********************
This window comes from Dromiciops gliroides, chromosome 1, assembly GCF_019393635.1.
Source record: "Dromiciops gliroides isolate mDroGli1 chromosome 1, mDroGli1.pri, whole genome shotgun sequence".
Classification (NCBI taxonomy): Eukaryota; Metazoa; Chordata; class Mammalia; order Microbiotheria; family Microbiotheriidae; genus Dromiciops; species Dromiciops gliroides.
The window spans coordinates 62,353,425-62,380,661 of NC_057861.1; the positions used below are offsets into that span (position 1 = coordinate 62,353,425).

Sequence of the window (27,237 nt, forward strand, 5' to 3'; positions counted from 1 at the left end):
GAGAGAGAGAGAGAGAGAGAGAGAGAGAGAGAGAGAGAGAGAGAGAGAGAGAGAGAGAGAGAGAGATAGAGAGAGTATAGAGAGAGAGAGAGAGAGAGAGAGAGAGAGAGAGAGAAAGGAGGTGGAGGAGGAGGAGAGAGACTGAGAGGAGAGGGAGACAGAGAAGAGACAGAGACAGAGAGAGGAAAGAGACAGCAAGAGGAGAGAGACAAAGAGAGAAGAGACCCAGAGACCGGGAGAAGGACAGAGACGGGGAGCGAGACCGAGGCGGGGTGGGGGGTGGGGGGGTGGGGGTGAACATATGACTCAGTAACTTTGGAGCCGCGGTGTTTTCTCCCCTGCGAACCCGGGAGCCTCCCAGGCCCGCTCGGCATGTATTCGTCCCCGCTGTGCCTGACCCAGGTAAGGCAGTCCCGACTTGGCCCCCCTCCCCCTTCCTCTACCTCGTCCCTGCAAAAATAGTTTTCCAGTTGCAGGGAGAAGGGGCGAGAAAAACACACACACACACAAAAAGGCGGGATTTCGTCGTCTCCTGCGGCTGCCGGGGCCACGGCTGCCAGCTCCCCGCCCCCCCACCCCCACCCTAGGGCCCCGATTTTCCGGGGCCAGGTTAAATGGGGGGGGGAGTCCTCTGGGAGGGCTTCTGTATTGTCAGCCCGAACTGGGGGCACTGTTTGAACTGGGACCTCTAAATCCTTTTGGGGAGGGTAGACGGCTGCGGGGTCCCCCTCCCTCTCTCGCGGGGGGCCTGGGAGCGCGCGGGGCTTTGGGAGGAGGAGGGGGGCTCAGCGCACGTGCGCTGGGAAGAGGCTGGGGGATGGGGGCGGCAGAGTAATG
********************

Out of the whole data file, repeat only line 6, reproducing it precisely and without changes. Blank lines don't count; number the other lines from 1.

GAGAGAGAGAGAGAGAGAGAGAGAGAGAGAGAGAGAGAGAGAGAGAGAGAGAGAGAGAGAGAGAGATAGAGAGAGTATAGAGAGAGAGAGAGAGAGAGAGAGAGAGAGAGAGAGAAAGGAGGTGGAGGAGGAGGAGAGAGACTGAGAGGAGAGGGAGACAGAGAAGAGACAGAGACAGAGAGAGGAAAGAGACAGCAAGAGGAGAGAGACAAAGAGAGAAGAGACCCAGAGACCGGGAGAAGGACAGAGACGGGGAGCGAGACCGAGGCGGGGTGGGGGGTGGGGGGGTGGGGGTGAACATATGACTCAGTAACTTTGGAGCCGCGGTGTTTTCTCCCCTGCGAACCCGGGAGCCTCCCAGGCCCGCTCGGCATGTATTCGTCCCCGCTGTGCCTGACCCAGGTAAGGCAGTCCCGACTTGGCCCCCCTCCCCCTTCCTCTACCTCGTCCCTGCAAAAATAGTTTTCCAGTTGCAGGGAGAAGGGGCGAGAAAAACACACACACACACAAAAAGGCGGGATTTCGTCGTCTCCTGCGGCTGCCGGGGCCACGGCTGCCAGCTCCCCGCCCCCCCACCCCCACCCTAGGGCCCCGATTTTCCGGGGCCAGGTTAAATGGGGGGGGGAGTCCTCTGGGAGGGCTTCTGTATTGTCAGCCCGAACTGGGGGCACTGTTTGAACTGGGACCTCTAAATCCTTTTGGGGAGGGTAGACGGCTGCGGGGTCCCCCTCCCTCTCTCGCGGGGGGCCTGGGAGCGCGCGGGGCTTTGGGAGGAGGAGGGGGGCTCAGCGCACGTGCGCTGGGAAGAGGCTGGGGGATGGGGGCGGCAGAGTAATG